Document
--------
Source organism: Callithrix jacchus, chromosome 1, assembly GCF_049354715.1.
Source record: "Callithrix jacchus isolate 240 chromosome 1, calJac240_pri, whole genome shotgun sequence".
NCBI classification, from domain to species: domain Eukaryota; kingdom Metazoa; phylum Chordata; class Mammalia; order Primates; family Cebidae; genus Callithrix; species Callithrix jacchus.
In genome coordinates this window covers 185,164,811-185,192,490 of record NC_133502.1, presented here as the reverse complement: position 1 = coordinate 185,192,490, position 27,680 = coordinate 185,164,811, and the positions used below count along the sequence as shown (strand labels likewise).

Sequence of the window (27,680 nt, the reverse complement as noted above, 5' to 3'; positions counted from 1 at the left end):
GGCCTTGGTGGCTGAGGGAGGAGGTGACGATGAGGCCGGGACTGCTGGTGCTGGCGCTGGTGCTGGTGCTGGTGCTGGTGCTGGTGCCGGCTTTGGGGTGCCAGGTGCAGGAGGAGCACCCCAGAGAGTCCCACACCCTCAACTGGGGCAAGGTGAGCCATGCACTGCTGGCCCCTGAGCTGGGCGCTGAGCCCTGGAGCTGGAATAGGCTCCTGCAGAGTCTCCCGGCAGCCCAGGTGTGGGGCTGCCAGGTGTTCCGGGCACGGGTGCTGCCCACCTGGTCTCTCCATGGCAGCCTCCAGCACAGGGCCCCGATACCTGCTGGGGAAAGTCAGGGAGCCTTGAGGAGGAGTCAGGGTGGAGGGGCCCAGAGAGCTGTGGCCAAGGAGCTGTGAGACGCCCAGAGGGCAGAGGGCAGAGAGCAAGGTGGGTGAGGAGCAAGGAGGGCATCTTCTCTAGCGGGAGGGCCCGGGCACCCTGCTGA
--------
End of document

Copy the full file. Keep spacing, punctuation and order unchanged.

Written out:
Source organism: Callithrix jacchus, chromosome 1, assembly GCF_049354715.1.
Source record: "Callithrix jacchus isolate 240 chromosome 1, calJac240_pri, whole genome shotgun sequence".
NCBI classification, from domain to species: domain Eukaryota; kingdom Metazoa; phylum Chordata; class Mammalia; order Primates; family Cebidae; genus Callithrix; species Callithrix jacchus.
In genome coordinates this window covers 185,164,811-185,192,490 of record NC_133502.1, presented here as the reverse complement: position 1 = coordinate 185,192,490, position 27,680 = coordinate 185,164,811, and the positions used below count along the sequence as shown (strand labels likewise).

Sequence of the window (27,680 nt, the reverse complement as noted above, 5' to 3'; positions counted from 1 at the left end):
GGCCTTGGTGGCTGAGGGAGGAGGTGACGATGAGGCCGGGACTGCTGGTGCTGGCGCTGGTGCTGGTGCTGGTGCTGGTGCTGGTGCCGGCTTTGGGGTGCCAGGTGCAGGAGGAGCACCCCAGAGAGTCCCACACCCTCAACTGGGGCAAGGTGAGCCATGCACTGCTGGCCCCTGAGCTGGGCGCTGAGCCCTGGAGCTGGAATAGGCTCCTGCAGAGTCTCCCGGCAGCCCAGGTGTGGGGCTGCCAGGTGTTCCGGGCACGGGTGCTGCCCACCTGGTCTCTCCATGGCAGCCTCCAGCACAGGGCCCCGATACCTGCTGGGGAAAGTCAGGGAGCCTTGAGGAGGAGTCAGGGTGGAGGGGCCCAGAGAGCTGTGGCCAAGGAGCTGTGAGACGCCCAGAGGGCAGAGGGCAGAGAGCAAGGTGGGTGAGGAGCAAGGAGGGCATCTTCTCTAGCGGGAGGGCCCGGGCACCCTGCTGA